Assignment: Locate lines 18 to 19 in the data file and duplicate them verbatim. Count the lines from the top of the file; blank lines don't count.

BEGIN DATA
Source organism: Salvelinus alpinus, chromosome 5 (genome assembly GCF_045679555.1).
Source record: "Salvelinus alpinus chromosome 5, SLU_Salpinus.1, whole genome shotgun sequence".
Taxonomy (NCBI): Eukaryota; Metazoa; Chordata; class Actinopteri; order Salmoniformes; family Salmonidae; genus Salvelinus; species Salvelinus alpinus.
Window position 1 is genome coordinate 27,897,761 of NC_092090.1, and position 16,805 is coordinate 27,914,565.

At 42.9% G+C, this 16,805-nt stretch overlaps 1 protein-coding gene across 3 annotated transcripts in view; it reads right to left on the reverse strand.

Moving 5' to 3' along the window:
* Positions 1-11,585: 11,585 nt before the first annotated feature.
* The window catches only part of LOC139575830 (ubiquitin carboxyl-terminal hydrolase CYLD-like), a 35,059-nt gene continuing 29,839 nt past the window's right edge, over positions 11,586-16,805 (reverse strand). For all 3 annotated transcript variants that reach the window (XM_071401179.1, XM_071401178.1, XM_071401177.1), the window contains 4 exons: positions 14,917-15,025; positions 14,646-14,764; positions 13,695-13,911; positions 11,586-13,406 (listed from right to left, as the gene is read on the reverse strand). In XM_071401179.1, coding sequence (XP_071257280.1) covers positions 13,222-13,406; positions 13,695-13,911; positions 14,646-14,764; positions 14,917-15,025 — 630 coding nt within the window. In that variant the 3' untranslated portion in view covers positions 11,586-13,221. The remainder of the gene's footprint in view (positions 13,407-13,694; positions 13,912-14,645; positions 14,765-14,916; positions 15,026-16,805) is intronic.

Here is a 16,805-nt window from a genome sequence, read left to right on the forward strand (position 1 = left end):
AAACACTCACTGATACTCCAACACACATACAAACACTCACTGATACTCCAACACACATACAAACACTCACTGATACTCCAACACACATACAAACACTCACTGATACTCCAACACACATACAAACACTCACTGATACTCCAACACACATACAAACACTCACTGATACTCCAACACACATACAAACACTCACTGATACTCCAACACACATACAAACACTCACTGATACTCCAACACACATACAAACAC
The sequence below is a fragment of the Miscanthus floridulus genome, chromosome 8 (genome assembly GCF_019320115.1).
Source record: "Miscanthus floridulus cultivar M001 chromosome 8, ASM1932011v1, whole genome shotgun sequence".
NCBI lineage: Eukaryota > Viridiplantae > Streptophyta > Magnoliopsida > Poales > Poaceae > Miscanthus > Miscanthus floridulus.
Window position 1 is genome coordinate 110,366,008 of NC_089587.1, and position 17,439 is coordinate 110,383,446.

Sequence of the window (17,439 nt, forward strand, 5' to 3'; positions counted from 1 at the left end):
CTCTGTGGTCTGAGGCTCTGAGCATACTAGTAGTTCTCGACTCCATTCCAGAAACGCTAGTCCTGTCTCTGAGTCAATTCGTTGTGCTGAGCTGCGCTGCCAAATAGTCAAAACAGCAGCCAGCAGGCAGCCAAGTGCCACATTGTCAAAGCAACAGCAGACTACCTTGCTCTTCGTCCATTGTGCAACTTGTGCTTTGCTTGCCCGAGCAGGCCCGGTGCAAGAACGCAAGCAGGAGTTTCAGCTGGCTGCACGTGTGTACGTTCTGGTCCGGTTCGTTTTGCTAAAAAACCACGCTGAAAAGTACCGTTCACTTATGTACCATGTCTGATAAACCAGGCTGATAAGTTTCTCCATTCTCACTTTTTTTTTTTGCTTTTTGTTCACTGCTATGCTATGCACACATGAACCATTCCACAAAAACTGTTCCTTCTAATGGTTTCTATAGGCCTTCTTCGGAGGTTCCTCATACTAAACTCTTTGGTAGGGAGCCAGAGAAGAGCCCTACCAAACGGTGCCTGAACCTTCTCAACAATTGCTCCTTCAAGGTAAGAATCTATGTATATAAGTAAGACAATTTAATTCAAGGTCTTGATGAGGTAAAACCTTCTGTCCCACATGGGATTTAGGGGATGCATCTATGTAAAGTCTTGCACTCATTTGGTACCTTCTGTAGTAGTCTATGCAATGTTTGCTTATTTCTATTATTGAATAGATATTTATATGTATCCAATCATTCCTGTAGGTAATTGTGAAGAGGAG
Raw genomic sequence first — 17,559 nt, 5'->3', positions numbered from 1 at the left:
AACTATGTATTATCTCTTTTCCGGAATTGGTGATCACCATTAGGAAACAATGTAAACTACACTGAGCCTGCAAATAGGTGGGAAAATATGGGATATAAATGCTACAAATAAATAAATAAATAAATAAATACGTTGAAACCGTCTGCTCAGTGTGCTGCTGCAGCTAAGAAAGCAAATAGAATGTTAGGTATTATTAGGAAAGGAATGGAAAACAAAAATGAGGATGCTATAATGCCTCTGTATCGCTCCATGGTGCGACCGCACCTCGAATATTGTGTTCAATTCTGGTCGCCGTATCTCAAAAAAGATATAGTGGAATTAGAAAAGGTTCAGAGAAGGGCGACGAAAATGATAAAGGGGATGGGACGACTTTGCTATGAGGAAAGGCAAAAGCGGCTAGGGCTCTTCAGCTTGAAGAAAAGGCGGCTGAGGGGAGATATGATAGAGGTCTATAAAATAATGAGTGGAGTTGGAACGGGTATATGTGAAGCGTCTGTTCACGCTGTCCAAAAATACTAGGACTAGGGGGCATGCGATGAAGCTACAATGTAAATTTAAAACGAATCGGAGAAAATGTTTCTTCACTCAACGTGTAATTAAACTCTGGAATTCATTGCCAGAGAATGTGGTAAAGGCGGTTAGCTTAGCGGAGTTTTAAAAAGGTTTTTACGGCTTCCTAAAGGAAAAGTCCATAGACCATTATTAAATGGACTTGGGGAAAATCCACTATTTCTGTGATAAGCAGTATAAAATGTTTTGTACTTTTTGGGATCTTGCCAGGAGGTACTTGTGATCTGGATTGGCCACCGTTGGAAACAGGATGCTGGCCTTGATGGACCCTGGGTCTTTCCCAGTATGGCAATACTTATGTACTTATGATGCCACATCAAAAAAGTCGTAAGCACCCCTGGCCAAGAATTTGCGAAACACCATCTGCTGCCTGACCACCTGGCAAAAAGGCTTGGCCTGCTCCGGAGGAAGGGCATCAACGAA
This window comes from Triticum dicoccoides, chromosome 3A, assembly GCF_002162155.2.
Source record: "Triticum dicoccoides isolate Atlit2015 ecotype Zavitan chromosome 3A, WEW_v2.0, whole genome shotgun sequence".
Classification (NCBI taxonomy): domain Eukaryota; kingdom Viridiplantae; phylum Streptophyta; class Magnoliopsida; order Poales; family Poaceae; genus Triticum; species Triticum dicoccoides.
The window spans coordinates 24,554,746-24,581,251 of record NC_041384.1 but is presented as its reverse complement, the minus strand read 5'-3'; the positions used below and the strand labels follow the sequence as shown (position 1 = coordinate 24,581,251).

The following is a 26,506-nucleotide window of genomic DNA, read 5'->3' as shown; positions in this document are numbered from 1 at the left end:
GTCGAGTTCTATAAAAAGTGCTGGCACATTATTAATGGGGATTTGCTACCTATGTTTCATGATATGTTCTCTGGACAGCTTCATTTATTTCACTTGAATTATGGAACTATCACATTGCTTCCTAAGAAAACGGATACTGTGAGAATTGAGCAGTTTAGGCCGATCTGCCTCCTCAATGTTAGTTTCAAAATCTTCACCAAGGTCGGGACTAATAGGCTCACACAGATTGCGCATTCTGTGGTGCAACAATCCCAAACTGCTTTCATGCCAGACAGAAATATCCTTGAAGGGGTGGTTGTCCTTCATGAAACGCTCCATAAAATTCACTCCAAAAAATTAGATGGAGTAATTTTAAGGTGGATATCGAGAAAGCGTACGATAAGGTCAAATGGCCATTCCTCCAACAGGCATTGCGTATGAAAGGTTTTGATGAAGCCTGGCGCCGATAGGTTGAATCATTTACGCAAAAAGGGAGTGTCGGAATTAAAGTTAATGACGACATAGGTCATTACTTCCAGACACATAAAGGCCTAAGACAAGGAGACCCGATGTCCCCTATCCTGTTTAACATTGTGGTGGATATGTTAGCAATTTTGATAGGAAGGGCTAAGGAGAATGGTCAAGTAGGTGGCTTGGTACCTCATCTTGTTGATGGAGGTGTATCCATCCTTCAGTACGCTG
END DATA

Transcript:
AACTATGTATTATCTCTTTTCCGGAATTGGTGATCACCATTAGGAAACAATGTAAACTACACTGAGCCTGCAAATAGGTGGGAAAATATGGGATATAAATGCTACAAATAAATAAATAAATAAATAAATACGTTGAAACCGTCTGCTCAGTGTGCTGCTGCAGCTAAGAAAGCAAATAGAATGTTAGGTATTATTAGGAAAGGAATGGAAAACAAAAATGAGGATGCTATAATGCCTCTGTATCGCTCCATGGTGCGACCGCACCTCGAATATTGTGTTCAATTCTGGTCGCCGTATCTCAAAAAAGATATAGTGGAATTAGAAAAGGTTCAGAGAAGGGCGACGAAAATGATAAAGGGGATGGGACGACTTTGCTATGAGGAAAGGCAAAAGCGGCTAGGGCTCTTCAGCTTGAAGAAAAGGCGGCTGAGGGGAGATATGATAGAGGTCTATAAAATAATGAGTGGAGTTGGAACGGGTATATGTGAAGCGTCTGTTCACGCTGTCCAAAAATACTAGGACTAGGGGGCATGCGATGAAGCTACAATGTAAATTTAAAACGAATCGGAGAAAATGTTTCTTCACTCAACGTGTAATTAAACTCTGGAATTCATTGCCAGAGAATGTGGTAAAGGCGGTTAGCTTAGCGGAGTTTTAAAAAGGTTTTTACGGCTTCCTAAAGGAAAAGTCCATAGACCATTATTAAATGGACTTGGGGAAAATCCACTATTTCTGTGATAAGCAGTATAAAATGTTTTGTACTTTTTGGGATCTTGCCAGGAGGTACTTGTGATCTGGATTGGCCACCGTTGGAAACAGGATGCTGGCCTTGATGGACCCTGGGTCTTTCCCAGTATGGCAATACTTATGTACTTATGATGCCACATCAAAAAAGTCGTAAGCACCCCTGGCCAAGAATTTGCGAAACACCATCTGCTGCCTGACCACCTGGCAAAAAGGCTTGGCCTGCTCCGGAGGAAGGGCATCAACGAA
This window comes from Triticum dicoccoides, chromosome 3A, assembly GCF_002162155.2.